One option under consideration to plug this gap is a scheme similar to the Special Constables, often volunteers who work for Police Forces throughout the UK. The Home Office has said that if it was to introduce volunteers, they would be used to “bolster” Border Force staffing levels and would not be used by Immigration Enforcement.
“Urge great caution before seeking to adopt a model like that used by the police, with special constables. Border security is a skilled job, which takes many years of training.”
There are two things that concern me about this idea which, to stress again, is currently under consideration and not due for immediate implementation.
My first concern
First, I find Mr Elphicke’s remarks astoundingly insulting to volunteers. As a politician, volunteers are essential to Mr Elphicke’s work. They are the ones who knock on doors and beat the streets campaigning for him at election time. He represents a constituency where there is a strong culture of volunteering, where people give of their time to help others and strengthen the community.
Yet Mr Elphicke chooses to caricature volunteers as bumbling, incompetents like those in Dad’s Army. He further suggests that border security is a skilled role and so incompatible with the model used in the Special Constabulary.
I assume the police would disagree with Mr Elphicke’s inference that being a Special Constable is an unskilled role. A quick look at the Kent Police website (Mr Eplhicke’s constituency is in Kent) makes it clear that Specials in the county have to undergo training lasting six to eight months, including 12 days on operational attachments and eight training modules, four of which are two-day weekend sessions. This hardly implies an unskilled role.
My second concern
My second concern is the thinking that developed this idea in the first place. This idea smacks of a ‘volunteers are free / cheap’ mindset.
I’m all for volunteers being involved in significant roles in society. The extent of volunteer involvement in public services in the UK is always vastly underestimated and without volunteer effort many aspects of daily life in the country – such as education, health and social care, coastguard and criminal justice – simply wouldn’t operate in the same way.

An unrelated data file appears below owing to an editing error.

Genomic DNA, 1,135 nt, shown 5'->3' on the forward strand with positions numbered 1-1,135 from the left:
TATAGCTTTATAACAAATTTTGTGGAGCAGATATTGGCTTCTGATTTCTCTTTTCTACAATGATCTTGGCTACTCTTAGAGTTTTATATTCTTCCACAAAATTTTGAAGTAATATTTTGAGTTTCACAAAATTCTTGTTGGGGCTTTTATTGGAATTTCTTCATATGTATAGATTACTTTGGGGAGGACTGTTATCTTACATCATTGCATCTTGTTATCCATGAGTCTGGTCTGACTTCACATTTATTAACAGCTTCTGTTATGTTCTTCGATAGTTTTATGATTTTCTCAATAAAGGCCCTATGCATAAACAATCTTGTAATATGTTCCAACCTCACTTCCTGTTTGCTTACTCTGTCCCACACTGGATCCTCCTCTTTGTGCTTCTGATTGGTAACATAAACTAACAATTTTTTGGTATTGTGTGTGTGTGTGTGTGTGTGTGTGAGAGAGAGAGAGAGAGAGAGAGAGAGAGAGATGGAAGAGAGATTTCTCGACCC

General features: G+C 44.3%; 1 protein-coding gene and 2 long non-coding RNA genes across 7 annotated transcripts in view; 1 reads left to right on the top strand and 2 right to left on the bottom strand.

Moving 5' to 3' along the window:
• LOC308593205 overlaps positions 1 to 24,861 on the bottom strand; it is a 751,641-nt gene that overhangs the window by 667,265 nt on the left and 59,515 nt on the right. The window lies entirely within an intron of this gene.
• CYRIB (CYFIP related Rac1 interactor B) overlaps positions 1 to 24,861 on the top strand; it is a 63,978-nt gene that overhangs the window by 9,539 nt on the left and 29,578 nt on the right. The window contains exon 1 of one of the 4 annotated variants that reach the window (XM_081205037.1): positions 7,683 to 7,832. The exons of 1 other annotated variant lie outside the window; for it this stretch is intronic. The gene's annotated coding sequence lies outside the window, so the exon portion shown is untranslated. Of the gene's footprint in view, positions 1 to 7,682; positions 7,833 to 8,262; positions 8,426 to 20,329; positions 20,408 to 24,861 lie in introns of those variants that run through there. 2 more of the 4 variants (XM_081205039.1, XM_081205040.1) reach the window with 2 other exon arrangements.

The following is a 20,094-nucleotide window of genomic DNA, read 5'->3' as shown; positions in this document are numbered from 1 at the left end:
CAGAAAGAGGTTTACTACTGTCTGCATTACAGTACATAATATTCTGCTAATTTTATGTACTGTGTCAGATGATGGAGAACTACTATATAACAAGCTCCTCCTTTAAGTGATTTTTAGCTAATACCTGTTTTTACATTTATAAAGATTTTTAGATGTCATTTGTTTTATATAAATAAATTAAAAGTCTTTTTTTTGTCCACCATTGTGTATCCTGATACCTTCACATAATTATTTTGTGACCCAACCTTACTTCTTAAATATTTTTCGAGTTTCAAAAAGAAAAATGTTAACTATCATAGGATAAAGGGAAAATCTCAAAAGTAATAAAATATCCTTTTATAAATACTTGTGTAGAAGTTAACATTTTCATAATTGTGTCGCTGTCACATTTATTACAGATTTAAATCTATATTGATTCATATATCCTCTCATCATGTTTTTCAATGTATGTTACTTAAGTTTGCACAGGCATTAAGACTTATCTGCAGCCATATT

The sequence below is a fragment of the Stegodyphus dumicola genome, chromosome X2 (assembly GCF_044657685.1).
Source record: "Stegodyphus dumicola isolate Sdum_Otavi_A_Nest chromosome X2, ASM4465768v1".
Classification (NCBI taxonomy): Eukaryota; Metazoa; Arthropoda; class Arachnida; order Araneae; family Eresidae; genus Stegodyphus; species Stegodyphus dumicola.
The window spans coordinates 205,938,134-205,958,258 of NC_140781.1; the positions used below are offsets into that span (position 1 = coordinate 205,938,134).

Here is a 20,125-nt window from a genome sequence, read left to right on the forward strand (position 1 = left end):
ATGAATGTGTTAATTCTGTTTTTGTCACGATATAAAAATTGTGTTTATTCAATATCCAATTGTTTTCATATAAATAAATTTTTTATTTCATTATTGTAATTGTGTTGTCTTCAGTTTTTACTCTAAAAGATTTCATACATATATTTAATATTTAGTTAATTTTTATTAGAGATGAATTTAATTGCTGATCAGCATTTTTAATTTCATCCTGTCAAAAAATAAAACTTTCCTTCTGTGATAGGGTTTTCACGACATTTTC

Volunteers don’t always complement and supplement paid staff, they can do things paid staff cannot. But I see no evidence of this in the Home Office’s thinking, at least as far as the story about the UK Border Force has been reported. I see no evidence of anyone exploring why volunteers would be the best way to meet the need identified in the July assessment by the Chief Inspector of Borders and Immigration.
Here are just two questions I’d like an answer to:
What is it that volunteers would bring to these roles that paid staff can’t?
If the money was there, would paid staff be hired rather than volunteers?
What this story illustrates is a likely lack of intelligent thought behind why volunteers should be involved in roles such as the proposed Border Force teams. Perhaps the Home Office should engage some expert support on volunteering to help them think this through? I wonder who might be able to help 😉
The story also highlights the ignorance of an elected official who most likely spouts platitudes about volunteering in his constituency and his parliamentary work but reveals his apparent ignorance in his remarks on this matter. I suggest Mr Elphicke spends some time with volunteers in his constituency to further his education about the importance of their work to this country.